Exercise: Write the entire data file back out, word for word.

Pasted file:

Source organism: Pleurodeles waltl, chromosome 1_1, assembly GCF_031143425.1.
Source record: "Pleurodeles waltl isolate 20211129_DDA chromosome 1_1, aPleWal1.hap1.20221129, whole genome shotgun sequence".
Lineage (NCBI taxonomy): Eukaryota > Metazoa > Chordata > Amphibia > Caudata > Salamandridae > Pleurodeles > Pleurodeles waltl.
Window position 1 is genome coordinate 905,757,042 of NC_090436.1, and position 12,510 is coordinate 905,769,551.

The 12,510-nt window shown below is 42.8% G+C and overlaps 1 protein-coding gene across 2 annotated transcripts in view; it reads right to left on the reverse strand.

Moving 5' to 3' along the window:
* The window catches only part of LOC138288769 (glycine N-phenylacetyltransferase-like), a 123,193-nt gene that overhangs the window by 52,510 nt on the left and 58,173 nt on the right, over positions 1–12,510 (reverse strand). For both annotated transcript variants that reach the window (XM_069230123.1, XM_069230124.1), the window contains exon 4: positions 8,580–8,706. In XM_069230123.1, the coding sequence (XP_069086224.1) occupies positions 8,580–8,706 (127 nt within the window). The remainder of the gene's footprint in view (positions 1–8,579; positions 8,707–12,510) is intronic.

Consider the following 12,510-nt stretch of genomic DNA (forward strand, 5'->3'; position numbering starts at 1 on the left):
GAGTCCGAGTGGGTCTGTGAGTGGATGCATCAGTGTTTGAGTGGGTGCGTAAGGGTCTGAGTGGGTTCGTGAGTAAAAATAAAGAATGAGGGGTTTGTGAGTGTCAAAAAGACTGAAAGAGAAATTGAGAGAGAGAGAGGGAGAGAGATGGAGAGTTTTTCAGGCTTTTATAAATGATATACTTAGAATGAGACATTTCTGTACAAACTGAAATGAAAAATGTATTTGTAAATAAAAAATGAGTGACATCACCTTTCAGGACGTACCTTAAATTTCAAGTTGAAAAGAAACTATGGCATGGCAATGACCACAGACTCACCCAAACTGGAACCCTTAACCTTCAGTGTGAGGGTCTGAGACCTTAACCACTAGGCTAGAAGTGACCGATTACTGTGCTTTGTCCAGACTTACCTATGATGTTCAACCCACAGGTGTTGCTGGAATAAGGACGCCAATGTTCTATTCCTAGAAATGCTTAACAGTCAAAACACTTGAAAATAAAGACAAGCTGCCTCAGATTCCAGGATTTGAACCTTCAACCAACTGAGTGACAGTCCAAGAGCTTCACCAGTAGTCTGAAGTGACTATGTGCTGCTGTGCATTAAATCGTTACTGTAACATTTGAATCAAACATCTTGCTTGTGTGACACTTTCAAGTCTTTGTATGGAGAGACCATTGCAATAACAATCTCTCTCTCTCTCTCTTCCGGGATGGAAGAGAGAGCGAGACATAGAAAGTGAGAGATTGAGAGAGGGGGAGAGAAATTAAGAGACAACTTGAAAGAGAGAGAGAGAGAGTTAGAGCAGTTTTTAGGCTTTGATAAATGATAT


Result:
Source organism: Pleurodeles waltl, chromosome 1_1, assembly GCF_031143425.1.
Source record: "Pleurodeles waltl isolate 20211129_DDA chromosome 1_1, aPleWal1.hap1.20221129, whole genome shotgun sequence".
Lineage (NCBI taxonomy): Eukaryota > Metazoa > Chordata > Amphibia > Caudata > Salamandridae > Pleurodeles > Pleurodeles waltl.
Window position 1 is genome coordinate 905,757,042 of NC_090436.1, and position 12,510 is coordinate 905,769,551.

The 12,510-nt window shown below is 42.8% G+C and overlaps 1 protein-coding gene across 2 annotated transcripts in view; it reads right to left on the reverse strand.

Moving 5' to 3' along the window:
* The window catches only part of LOC138288769 (glycine N-phenylacetyltransferase-like), a 123,193-nt gene that overhangs the window by 52,510 nt on the left and 58,173 nt on the right, over positions 1–12,510 (reverse strand). For both annotated transcript variants that reach the window (XM_069230123.1, XM_069230124.1), the window contains exon 4: positions 8,580–8,706. In XM_069230123.1, the coding sequence (XP_069086224.1) occupies positions 8,580–8,706 (127 nt within the window). The remainder of the gene's footprint in view (positions 1–8,579; positions 8,707–12,510) is intronic.

Consider the following 12,510-nt stretch of genomic DNA (forward strand, 5'->3'; position numbering starts at 1 on the left):
GAGTCCGAGTGGGTCTGTGAGTGGATGCATCAGTGTTTGAGTGGGTGCGTAAGGGTCTGAGTGGGTTCGTGAGTAAAAATAAAGAATGAGGGGTTTGTGAGTGTCAAAAAGACTGAAAGAGAAATTGAGAGAGAGAGAGGGAGAGAGATGGAGAGTTTTTCAGGCTTTTATAAATGATATACTTAGAATGAGACATTTCTGTACAAACTGAAATGAAAAATGTATTTGTAAATAAAAAATGAGTGACATCACCTTTCAGGACGTACCTTAAATTTCAAGTTGAAAAGAAACTATGGCATGGCAATGACCACAGACTCACCCAAACTGGAACCCTTAACCTTCAGTGTGAGGGTCTGAGACCTTAACCACTAGGCTAGAAGTGACCGATTACTGTGCTTTGTCCAGACTTACCTATGATGTTCAACCCACAGGTGTTGCTGGAATAAGGACGCCAATGTTCTATTCCTAGAAATGCTTAACAGTCAAAACACTTGAAAATAAAGACAAGCTGCCTCAGATTCCAGGATTTGAACCTTCAACCAACTGAGTGACAGTCCAAGAGCTTCACCAGTAGTCTGAAGTGACTATGTGCTGCTGTGCATTAAATCGTTACTGTAACATTTGAATCAAACATCTTGCTTGTGTGACACTTTCAAGTCTTTGTATGGAGAGACCATTGCAATAACAATCTCTCTCTCTCTCTCTTCCGGGATGGAAGAGAGAGCGAGACATAGAAAGTGAGAGATTGAGAGAGGGGGAGAGAAATTAAGAGACAACTTGAAAGAGAGAGAGAGAGAGTTAGAGCAGTTTTTAGGCTTTGATAAATGATAT